Updated, 10/17/15. See below!
In this post, I will review Gregory Cochran’s “gay germ” hypothesis. I wanted to make an index of Cochran’s posts from his and Henry Harpending’s blog West Hunter that discuss it. These posts don’t seem to all show up under the “Homosexuality” category there, and I wanted links to them to be all in one place. So here are the key posts, with a brief synopsis of each post’s major points. In reviewing this hypothesis, I cite an earlier paper co-authored by Cochran on the matter, one which discusses the role pathogens may play in all manner of human diseases and behaviors.
The “gay germ” hypothesis is very much Cochran’s, not mine (I haven’t contributed anything to it, except, perhaps, the name). I just believe that it is very likely correct, and promote it. Here is the list:
Depths of Madness – The first post in the series. Here Cochran lays out the basic case, and notes key facts that point to the pathogen (e.g., high rate of discordance between identical twins, the evolutionary maladaptiveness of obligate male homosexuality and the paradox of how it could have become so common, how pathogens can affect brain function)
Paternal Age and Homosexuality – Explains why genetic load (burden of accumulated deleterious mutation) can’t explain the existence of male homosexuality, especially at its relatively high prevalence. Notes that unlike afflictions that likely are caused by genetic load, there doesn’t seem to be increased incidence of homosexuality in the children of older fathers.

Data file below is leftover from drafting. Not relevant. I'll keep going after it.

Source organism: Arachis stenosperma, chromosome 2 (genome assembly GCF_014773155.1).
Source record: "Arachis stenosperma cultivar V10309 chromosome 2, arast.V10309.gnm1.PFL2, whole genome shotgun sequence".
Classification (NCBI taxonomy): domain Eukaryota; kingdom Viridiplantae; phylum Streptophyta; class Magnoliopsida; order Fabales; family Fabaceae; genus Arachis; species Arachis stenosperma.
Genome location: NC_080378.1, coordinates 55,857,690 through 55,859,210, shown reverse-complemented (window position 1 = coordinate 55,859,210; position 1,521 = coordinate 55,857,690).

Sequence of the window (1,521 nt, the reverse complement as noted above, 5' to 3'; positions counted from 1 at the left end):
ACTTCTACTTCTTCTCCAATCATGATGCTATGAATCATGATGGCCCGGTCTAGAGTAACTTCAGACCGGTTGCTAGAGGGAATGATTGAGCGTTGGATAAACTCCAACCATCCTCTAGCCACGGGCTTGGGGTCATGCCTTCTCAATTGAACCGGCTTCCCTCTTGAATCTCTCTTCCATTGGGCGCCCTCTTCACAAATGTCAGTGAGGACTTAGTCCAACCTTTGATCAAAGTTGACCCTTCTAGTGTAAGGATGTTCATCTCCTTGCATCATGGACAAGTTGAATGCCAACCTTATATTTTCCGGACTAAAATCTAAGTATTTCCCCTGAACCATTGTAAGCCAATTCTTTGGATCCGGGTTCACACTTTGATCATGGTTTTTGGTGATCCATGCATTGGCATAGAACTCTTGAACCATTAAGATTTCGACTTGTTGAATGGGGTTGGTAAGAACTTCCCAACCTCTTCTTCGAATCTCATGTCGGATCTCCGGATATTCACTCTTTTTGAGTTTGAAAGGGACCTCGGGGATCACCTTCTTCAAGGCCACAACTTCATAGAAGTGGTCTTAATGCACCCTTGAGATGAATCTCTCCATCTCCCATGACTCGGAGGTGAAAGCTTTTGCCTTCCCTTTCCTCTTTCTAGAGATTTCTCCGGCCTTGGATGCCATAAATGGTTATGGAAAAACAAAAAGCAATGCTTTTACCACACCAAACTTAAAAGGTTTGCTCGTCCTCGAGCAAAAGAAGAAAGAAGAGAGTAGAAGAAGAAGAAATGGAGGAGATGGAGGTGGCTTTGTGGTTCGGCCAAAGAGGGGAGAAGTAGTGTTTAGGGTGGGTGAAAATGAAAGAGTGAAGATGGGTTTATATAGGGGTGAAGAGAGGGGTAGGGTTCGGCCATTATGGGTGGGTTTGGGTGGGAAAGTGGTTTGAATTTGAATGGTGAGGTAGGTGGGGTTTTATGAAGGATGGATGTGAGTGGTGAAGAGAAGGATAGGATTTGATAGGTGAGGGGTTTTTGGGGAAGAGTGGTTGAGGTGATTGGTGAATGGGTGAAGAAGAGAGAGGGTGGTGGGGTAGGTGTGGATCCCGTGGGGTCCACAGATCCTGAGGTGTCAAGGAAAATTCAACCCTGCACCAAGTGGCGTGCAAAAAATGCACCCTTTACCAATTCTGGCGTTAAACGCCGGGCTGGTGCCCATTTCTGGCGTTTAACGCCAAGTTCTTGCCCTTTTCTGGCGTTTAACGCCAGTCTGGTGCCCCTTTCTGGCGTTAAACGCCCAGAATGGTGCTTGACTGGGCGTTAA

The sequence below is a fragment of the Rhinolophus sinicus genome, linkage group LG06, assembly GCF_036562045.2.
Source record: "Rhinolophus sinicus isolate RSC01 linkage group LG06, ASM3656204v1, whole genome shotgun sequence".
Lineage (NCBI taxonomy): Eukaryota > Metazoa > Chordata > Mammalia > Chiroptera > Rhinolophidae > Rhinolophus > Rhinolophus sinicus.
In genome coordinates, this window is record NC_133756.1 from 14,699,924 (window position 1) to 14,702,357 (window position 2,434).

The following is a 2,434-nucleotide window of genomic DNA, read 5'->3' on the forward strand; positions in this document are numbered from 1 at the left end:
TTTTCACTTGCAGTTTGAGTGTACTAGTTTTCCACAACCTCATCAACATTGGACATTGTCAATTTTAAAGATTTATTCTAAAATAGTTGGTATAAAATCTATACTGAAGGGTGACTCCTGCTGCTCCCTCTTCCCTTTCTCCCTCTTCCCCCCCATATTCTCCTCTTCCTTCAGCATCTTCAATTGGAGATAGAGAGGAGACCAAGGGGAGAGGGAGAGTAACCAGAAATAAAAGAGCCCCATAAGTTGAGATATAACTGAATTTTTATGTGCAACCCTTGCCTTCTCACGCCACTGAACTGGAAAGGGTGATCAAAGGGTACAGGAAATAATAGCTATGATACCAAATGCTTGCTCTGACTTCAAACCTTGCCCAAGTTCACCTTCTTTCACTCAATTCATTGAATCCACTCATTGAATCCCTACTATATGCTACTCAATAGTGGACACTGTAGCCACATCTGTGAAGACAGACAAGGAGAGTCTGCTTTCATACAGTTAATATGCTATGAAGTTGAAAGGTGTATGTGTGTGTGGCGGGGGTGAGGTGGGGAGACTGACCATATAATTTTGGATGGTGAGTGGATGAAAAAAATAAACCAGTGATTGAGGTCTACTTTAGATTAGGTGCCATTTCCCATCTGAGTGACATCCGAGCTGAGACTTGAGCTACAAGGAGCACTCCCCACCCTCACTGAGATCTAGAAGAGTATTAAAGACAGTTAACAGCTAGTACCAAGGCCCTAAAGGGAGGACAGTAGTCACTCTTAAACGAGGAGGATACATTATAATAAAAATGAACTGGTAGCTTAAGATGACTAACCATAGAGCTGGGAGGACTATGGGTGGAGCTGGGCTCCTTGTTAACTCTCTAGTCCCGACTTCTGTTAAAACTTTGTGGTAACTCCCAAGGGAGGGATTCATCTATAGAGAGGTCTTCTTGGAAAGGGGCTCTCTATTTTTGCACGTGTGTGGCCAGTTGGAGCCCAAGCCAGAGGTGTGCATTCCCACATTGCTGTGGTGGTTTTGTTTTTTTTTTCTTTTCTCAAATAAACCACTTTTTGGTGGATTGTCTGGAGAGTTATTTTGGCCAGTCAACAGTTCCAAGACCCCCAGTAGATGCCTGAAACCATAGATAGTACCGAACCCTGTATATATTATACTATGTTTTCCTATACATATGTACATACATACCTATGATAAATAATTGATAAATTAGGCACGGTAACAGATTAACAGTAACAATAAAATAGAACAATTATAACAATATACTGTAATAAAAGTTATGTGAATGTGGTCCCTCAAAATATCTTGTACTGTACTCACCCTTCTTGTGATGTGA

Group Selection (and homosexuality) – Why group selection (multi-level selection) of the type proposed by E.O. Wilson doesn’t work in general and why it certainly can’t explain male homosexuality. Debunks the “gay uncle” hypothesis.
Homosexuality, epigenetics, and zebras – Why developmental noise, including in-utero epigenetic modifications, cannot explain male homosexuality (in short, natural selection has a strong incentive to prevent low-fitness phenotypes from manifesting, so such congenital defects are all rare)
Heads exploding – The introspective post. Appropriately titled, Cochran invites discussion on the social and scientific consequences of nailing down the biological cause of homosexuality – any cause, regardless if that turned out to be the pathogen as he suspects. (As we’ve seen, public discussion of any biological determinant of homosexuality will have consequences, and as I’ve discussed, not necessarily good ones.)
Math is Hard – Rips on E.O. Wilson, and innumerate social scientists in general, who are largely unable to quantitatively evaluate their variously kooky hypotheses (as I’ve said elsewhere, “everything, and I mean everything, can be quantified”). Dishes on Wilson’s “gay uncle” hypothesis as example of these, one of many other nonsensical notions in social science.
Hamilton Rules OK! – Reviews the mathematics of kin altruism (Hamilton’s rule), and again notes why “gay uncle” type altruism doesn’t work.